The Corner

Stimulus Transparency Update

Last month, I wrote about the limitations to transparency of the Recovery.Gov website. As the administration sets out to spend an estimated $500 billion from the stimulus package (not including the tax rebates), President Obama has promised an unprecedented level of transparency. But originally, the guidelines that the administration produced suggested that money would not be traced very far. Specifically, they said:

Reporting requirements only apply to the prime non-Federal recipients of Federal funding, and the subawards (i.e., subgrants, subcontracts, etc.) made by these prime recipients. They do not require each subsequent subrecipient to also report. For instance, a grant could be given from the Federal government to State A, which then gives a subgrant to City B (within State A), which hires a contractor to construct a bridge, which then hires a subcontractor to supply the concrete. In this case, State A is the prime recipient, and would be required to report the subgrant to City B. However, City B does not have any specific reporting obligations, nor does the contractor or subcontractor for the purposes of reporting for the Recovery.gov website.

The 175-page April 3 guidance that the administration subsequently produced reiterates that only the recipient and sub-recipient are subject to disclosure, with a few added details, some of which do appear to improve reporting requirements:

o  For the approximate $85 billion in competitive grant awards, information will be available from the local organization that is the primary recipient of the award, including any sub-recipients that receive funds.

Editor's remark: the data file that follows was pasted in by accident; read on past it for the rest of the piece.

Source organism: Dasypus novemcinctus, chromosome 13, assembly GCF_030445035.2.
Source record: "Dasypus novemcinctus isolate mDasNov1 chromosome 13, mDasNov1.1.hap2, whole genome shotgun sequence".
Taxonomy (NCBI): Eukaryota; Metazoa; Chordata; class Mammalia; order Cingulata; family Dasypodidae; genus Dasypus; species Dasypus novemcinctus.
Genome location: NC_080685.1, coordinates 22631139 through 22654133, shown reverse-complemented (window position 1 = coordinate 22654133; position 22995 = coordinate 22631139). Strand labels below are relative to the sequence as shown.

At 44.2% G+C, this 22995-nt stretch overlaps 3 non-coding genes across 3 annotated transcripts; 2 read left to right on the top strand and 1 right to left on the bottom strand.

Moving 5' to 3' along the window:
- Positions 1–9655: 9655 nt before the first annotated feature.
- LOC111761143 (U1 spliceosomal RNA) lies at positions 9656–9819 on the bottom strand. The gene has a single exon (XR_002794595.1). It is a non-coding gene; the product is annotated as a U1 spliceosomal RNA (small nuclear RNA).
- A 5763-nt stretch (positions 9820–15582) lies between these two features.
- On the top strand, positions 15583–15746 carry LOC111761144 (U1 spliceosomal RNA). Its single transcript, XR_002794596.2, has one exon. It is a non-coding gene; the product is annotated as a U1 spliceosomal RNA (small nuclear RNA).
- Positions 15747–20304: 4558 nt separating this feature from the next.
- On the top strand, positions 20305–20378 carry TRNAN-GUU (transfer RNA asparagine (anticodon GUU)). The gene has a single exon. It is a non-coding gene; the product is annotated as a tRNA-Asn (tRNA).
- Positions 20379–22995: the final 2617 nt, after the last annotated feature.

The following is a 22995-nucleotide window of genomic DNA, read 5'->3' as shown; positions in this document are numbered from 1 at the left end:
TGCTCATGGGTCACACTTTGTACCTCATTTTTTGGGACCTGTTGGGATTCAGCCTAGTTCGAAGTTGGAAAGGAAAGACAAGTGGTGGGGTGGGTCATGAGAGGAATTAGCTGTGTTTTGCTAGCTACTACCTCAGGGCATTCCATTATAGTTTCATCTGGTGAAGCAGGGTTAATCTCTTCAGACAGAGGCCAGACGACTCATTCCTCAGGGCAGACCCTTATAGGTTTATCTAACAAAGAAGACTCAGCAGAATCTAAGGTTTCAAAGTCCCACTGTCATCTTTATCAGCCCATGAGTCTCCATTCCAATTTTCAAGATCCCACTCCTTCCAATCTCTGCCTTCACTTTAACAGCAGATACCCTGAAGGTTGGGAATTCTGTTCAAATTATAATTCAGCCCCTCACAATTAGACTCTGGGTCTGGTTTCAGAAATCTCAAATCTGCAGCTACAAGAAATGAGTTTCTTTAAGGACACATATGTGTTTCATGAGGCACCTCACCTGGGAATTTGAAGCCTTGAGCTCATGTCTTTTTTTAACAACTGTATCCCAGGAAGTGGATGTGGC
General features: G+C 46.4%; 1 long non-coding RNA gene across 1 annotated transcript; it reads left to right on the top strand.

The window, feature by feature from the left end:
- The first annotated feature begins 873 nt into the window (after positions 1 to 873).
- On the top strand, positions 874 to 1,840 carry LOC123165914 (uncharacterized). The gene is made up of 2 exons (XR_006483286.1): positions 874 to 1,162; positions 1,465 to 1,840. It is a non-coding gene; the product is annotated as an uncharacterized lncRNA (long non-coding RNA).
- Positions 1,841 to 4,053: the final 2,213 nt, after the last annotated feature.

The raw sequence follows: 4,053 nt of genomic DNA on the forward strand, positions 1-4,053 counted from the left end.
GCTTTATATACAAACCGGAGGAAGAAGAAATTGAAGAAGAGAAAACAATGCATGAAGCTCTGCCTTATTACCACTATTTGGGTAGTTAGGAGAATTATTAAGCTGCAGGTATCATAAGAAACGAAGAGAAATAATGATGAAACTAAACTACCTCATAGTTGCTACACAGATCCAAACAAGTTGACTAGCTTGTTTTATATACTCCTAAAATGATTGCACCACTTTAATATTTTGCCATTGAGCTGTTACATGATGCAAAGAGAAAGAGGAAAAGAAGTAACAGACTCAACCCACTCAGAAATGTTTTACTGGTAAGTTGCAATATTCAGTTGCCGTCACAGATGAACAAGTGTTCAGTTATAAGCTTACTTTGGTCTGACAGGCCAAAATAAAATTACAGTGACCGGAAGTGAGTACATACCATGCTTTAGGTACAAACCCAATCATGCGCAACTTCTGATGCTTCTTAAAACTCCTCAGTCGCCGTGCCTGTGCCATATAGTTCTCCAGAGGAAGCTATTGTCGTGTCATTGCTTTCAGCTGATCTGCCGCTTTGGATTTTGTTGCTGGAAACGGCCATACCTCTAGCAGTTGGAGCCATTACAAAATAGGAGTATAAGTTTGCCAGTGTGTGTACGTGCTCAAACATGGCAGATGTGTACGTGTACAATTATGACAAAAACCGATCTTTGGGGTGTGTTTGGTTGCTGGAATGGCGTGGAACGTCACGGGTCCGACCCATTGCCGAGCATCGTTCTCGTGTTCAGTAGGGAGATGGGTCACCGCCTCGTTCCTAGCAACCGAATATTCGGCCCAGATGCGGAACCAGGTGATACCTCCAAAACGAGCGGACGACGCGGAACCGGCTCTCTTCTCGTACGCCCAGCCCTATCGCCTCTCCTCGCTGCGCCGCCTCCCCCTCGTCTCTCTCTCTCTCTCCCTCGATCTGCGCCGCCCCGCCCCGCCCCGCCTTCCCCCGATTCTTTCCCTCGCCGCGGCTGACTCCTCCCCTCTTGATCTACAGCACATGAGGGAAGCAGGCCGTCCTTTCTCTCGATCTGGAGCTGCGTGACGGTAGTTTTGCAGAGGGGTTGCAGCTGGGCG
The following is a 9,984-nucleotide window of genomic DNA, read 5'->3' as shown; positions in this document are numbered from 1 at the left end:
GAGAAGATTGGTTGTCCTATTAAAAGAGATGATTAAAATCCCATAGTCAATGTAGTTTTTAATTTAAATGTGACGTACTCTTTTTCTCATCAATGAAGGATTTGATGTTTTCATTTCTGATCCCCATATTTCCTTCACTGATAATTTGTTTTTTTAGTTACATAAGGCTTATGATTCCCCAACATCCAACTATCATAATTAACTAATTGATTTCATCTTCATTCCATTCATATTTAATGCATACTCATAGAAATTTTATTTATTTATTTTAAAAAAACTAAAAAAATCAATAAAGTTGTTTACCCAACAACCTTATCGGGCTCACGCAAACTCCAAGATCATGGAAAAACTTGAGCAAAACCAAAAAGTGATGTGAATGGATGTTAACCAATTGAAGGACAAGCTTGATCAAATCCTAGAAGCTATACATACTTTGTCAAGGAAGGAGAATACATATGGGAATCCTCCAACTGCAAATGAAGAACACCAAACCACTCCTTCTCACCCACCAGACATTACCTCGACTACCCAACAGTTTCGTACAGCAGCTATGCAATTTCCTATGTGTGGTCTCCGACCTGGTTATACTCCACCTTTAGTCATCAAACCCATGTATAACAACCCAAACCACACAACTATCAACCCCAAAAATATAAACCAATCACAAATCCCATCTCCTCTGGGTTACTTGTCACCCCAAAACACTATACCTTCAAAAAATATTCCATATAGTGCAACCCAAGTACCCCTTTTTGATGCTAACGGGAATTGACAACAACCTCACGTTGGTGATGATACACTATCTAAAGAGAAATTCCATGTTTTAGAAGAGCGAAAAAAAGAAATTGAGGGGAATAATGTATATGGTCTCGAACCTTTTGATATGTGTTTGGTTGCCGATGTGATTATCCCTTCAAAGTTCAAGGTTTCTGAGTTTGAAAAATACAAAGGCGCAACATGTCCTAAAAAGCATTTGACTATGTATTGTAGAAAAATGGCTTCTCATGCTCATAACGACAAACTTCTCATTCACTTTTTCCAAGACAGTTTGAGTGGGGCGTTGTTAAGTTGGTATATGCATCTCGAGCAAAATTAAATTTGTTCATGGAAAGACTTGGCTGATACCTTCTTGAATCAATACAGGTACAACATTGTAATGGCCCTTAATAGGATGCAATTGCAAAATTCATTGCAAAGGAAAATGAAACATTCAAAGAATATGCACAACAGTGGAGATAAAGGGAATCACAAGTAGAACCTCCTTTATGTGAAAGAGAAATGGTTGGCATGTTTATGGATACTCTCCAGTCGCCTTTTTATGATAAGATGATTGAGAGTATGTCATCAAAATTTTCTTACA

o  For the approximate $75 billion in Education grants, information will be available from the State on how they are using the funding, including the local school districts receiving funds.

o  For the approximate $8 billion in Housing funds, information will be available from the local housing authority on how they are using the funding, including reporting on what entities, if any, they distribute funding to.

o  For the approximately $37 billion in highway and transit formula funding, grant recipients will be required to report on contractors they hire for various projects.

In limited circumstances, recovery funds will go from a Federal agency to a State, and then to a local government or other local organization. In this case, the current reporting model will not track funds to subsequent recipients beyond these local governments or other organizations.

The last bit reinforces the impression that many potentially inappropriate uses of the money will remain undetectable, particularly when it comes to municipal corruption. No one wants Tony Rezko or Patrick Daley to end up with all of the money.

The new guideline also promises stronger reporting requirements in the future. But given that the stimulus money is supposed to be spent quickly, it is likely that most of it will be out the door by the time the public knows much. No reporting is required by law until October 10, and after that, reporting occurs on a quarterly basis.

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